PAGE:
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The Cahuilla Indians are a tribe of Native Americans who first inhabited the area that is now known as Southern California some 2,000 years ago. Although commonly referred to as the Cahuilla, the people of the tribe generally refer to themselves as the Iviatim, which means master in their language. Their territory included the San Jacinto Mountains, the Coachella Valley, southern Mojave and all of the San Bernardino basin. Territory among the Cauilla was separated by individual clans, which were independently run. Each clan had approximately 600 to 800 people. They were a hunter/gatherer tribe and peaceful, with no history of war with other California tribes.
First interaction between the Cahuilla Indians and Europeans was in 1774 when Spanish explorers were searching for a trade route between Sonora, Mexico and Monterey, Ca. There was little interaction between the Cahuilla American Indians and Europeans early on. Their location deep inland was of little use to Spanish traders, and most civilians saw that area as nothing more than a dry, barren wasteland. Later, as more people settled in the area, the California Indians became part of the labor force for both the Spanish and Mexicans. During this time the Cahuilla Indians still maintained their own culture, complete with its own political, religious and legal systems. The population of the Cahuilla was estimated to be approximately 10,000.
By 1850 relationships between the Cahuilla and the Americans were becoming strained. More settlers moved into the Cahuilla territory during the years of the gold rush. The tribe sought protection via a treaty with the government, but the California Senate refused to ratify it. This lead to a brief period of violence where the Cahuilla attacked settlers who infringed on their land.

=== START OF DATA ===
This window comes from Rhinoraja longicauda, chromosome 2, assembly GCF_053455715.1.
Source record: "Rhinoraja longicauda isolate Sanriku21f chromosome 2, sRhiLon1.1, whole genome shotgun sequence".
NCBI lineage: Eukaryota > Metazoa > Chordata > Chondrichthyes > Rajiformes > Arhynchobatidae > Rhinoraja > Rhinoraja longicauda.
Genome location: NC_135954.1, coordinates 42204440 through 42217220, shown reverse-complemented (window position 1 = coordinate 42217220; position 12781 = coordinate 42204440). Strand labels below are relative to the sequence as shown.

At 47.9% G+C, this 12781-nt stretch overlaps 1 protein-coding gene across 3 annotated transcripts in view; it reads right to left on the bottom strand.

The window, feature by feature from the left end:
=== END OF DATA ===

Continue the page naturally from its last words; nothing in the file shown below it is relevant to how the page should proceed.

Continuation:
The Cahuilla Indians eventually lost their land not to European settlers or gold miners, but to disease. Like many other Indian nations, the Cahuilla had no built in immunity to smallpox, which was brought over by the European settlers. In 1863 a particularly deadly smallpox epidemic hit California, killing thousands of the Cahuilla tribe. In just one year their population fell from 10,000 to just 2,500. By this time the American government saw value in the land of the Cahuilla Indians; it was valuable space for railroad tracks. Without the ability to fight back, the Cahuilla were unable to stop the the United States from taking their land, only leaving a fraction of their original territory for reservations.
Cahuilla Indians today mostly live on reservation land in the California area. They share space in the Morongo Reservation with the Serrano and Cupeno Indian tribes. Commonly known as the Mission Indians, together they set up a successful Indian reservation casino resort, the Morongo Casino in Riverside.
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